You have reached the Cape May Birding Hotline, a service of New Jersey
Audubon Society's Cape May Bird Observatory. Highlights for the week ending
February 4 include reports of TOWNSEND'S SOLITAIRE, LITTLE GULL, C.
BLACK-HEADED GULL, GLAUCOUS GULL, ICELAND GULL, other bird news, news of an
upcoming pelagic trip, and news of CMBO.
A brief note: Brigantine NWR will be closed on February 5 and 12 for Canada
TOWNSEND'S SOLITAIRE continues along the road to East Point, with a report
this week on February 1. The road to East Point is accessed via a turn onto
Glade Road from Route 47. The bird has been spending its time feeding on
juniper berries along a stretch of road about 1.1 miles beyond Main Street.
LITTLE GULLS were seen at Sunset Beach off Cape May Point on January 31 and
off Poverty Beach on the 29th. A KING EIDER also continues to be seen off
A COMMON BLACK-HEADED GULL continues to be seen near the toll bridge along
Ocean Drive. It was reported most recently on January 31.
Both GLAUCOUS and ICELAND GULL have been present along Ocean Drive near the
toll bridge. Both were seen on January 31.
A dead PURPLE GALLINULE was found on the beach at the Cape May Point State
Park on January 29.
DICKCISSELS were seen this week at the feeder at the Cape May Bird
Observatory on the Point and at another Cape May Point feeder (probably the
same bird); another DICKCISSEL was at a feeder in Goshen on February 4.
A NASHVILLE WARBLER has been seen consistently at the Beanery, and this
week one was also seen at the South Cape May Meadows (SCMM).
YELLOW-BREASTED CHATS were seen at both the Cape May Point State Park and
at Hidden Valley Ranch this week; and ORANGE-CROWNED WARBLERS were reported
from Hidden Valley Ranch and the SCMM.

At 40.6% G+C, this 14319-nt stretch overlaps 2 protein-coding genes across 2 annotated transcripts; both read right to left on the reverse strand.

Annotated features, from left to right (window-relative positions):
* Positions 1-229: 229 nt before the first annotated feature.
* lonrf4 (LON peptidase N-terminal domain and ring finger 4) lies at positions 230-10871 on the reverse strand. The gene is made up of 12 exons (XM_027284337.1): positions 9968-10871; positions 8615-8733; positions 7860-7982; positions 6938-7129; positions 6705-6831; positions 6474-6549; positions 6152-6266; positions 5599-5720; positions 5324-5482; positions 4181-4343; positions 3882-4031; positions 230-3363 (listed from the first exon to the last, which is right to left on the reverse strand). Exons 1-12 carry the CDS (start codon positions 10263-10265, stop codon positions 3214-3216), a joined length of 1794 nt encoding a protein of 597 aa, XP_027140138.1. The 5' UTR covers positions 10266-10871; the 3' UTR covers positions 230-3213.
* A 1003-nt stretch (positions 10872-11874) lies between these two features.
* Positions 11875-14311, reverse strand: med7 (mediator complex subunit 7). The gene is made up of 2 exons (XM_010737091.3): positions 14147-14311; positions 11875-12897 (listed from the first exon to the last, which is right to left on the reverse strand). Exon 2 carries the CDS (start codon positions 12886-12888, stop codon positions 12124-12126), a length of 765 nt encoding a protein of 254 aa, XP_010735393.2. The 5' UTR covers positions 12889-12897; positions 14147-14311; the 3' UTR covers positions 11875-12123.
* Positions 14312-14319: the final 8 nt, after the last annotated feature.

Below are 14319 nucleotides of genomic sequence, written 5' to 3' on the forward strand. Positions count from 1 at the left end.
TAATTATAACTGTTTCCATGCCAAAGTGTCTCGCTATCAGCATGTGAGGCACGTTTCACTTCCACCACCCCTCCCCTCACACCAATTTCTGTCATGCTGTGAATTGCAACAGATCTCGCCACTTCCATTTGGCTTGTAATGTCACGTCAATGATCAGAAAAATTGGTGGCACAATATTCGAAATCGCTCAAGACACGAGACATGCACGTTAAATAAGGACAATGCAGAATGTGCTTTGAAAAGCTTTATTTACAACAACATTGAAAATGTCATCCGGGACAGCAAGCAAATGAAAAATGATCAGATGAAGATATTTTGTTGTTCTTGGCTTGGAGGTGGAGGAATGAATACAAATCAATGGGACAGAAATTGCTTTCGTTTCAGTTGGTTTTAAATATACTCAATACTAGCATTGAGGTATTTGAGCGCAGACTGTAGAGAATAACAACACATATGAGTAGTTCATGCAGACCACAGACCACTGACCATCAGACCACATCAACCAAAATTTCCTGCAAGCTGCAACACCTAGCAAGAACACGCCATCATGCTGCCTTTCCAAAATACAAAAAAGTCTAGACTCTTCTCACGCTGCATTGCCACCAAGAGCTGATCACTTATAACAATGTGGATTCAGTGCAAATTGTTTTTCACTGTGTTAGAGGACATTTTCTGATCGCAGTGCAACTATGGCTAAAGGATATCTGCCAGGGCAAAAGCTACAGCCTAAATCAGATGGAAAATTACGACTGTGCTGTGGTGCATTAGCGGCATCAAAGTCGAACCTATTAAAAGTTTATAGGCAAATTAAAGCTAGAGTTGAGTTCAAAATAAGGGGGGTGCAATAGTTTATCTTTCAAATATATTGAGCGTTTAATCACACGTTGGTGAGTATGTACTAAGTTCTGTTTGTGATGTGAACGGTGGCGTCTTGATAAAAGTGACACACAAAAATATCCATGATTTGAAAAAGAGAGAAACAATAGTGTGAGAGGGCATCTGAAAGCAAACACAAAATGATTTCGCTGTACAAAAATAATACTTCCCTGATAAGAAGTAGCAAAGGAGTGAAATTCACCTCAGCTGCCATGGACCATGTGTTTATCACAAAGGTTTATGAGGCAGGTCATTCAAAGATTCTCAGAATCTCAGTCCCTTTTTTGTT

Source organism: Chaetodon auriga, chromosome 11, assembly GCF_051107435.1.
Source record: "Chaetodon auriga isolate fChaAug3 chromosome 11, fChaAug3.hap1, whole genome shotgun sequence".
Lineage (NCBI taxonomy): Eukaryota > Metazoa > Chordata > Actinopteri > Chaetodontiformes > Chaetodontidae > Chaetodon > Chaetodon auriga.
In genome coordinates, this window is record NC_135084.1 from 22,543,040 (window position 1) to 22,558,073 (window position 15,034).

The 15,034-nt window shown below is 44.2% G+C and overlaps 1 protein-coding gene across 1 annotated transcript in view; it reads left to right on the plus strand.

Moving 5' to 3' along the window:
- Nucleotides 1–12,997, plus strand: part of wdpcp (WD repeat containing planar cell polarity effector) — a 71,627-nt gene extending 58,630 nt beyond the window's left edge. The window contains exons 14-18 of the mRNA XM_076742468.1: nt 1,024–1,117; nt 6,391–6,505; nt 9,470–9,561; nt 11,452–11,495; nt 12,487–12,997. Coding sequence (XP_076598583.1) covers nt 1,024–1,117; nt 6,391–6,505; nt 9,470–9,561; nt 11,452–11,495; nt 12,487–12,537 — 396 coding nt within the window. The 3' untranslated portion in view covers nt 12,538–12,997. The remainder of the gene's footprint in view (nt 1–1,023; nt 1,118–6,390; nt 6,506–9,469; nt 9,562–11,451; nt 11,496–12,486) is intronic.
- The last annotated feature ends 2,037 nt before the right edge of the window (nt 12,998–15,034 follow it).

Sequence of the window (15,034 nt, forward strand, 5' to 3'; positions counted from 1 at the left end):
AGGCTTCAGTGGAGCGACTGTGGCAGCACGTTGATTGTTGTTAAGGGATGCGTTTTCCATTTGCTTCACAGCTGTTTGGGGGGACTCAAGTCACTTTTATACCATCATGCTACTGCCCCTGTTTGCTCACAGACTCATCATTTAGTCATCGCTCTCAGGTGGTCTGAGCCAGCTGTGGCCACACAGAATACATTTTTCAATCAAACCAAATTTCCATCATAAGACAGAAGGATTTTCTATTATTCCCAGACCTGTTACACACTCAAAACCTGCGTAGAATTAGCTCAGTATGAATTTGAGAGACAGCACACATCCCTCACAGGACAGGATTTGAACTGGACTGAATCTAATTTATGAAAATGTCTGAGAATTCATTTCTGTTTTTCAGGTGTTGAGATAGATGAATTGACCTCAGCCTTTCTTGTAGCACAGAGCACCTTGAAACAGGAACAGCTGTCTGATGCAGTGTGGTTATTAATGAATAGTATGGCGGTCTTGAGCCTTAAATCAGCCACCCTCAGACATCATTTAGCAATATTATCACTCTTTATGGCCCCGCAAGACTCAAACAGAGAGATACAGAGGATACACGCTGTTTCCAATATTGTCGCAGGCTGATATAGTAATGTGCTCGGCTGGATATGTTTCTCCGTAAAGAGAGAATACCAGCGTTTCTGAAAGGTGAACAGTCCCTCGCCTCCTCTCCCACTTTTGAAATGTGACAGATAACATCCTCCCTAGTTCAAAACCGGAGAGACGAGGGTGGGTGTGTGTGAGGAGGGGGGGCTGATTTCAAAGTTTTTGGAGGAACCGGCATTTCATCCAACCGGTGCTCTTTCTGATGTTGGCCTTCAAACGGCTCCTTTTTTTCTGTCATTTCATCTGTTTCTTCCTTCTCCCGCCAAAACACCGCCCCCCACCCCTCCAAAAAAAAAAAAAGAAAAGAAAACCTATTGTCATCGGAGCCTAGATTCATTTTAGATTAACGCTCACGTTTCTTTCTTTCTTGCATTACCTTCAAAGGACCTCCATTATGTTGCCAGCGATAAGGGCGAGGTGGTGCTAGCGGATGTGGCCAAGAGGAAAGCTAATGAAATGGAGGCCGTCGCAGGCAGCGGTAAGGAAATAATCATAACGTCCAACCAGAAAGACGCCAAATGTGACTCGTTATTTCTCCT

Other highlights this week included: two MARBLED GODWITS on Nummy Island on
the January 30; two Blue-winged Teal at Lily Lake on the 30th; three
EASTERN PHOEBES at the Beanery on the 30th; three LITTLE BLUE HERONS at Two
Mile Landing along Ocean Drive on the 31st; a Eurasian Wigeon at the Coast
Guard ponds on the 31st, two CLAY-COLORED SPARROWS continuing in West Cape
May; YELLOW-BELLIED SAPSUCKER at the Beanery on the 31st; three PALM
WARBLERS at the SCMM on February 1; and PINE SISKIN at a feeder in Goshen
on the 1st and 2nd.
.A pelagic trip has been scheduled for February 21 aboard the Miss Chris
out of Cape May. The trip leaves at 5 a.m. and returns at 5 p.m. The cost
is $55.00 Call Capt. Fred Ascoli at 884-3939 to register. For more
information E-mail Paul Guris at firstname.lastname@example.org.
The Cape May Bird Observatory has daily walks, requiring no
preregistration, and many special field trips and programs that do. To
receive a copy of our Program Schedule, stop our centers, or call
609-861-0700, or go to New Jersey Audubon's WEB SITE at http://www.njaudubon.org
The Cape May Bird Observatory is a research and education unit of the New
Jersey Audubon Society. Our aim is to perpetuate and preserve the
ornithological significance of Cape May. Your membership supports these
goals and this hotline. For more information call 609-861-0700 or send a
request for information to CMBO, 600 Route 47 North, Cape May Court House,
NJ 08210. Don't hesitate to visit our two centers of activity. CMBO's
Center for Research & Education is located at 600 Route 47 North in Goshen.
CMBO's Northwood Center is located at 701 East Lake Drive in Cape May
Point. Both centers feature gardens, feeding stations, nature & book
stores, and birding information. The Center in Goshen also has a wildlife
art gallery, featuring artists, photographer, and carvers. Each Center is
OPEN DAILY 10-5.
The Cape May Birding Hotline is a service of New Jersey Audubon's Cape May
Bird Observatory and details sightings from Cape May, Cumberland, and
Atlantic Counties and near shore waters. Updates are made on Thursday
evenings, more often if warranted. Please report sightings of rare or
unusual birds to CMBO at 609-884-2736. Thanks for calling and GOOD BIRDING!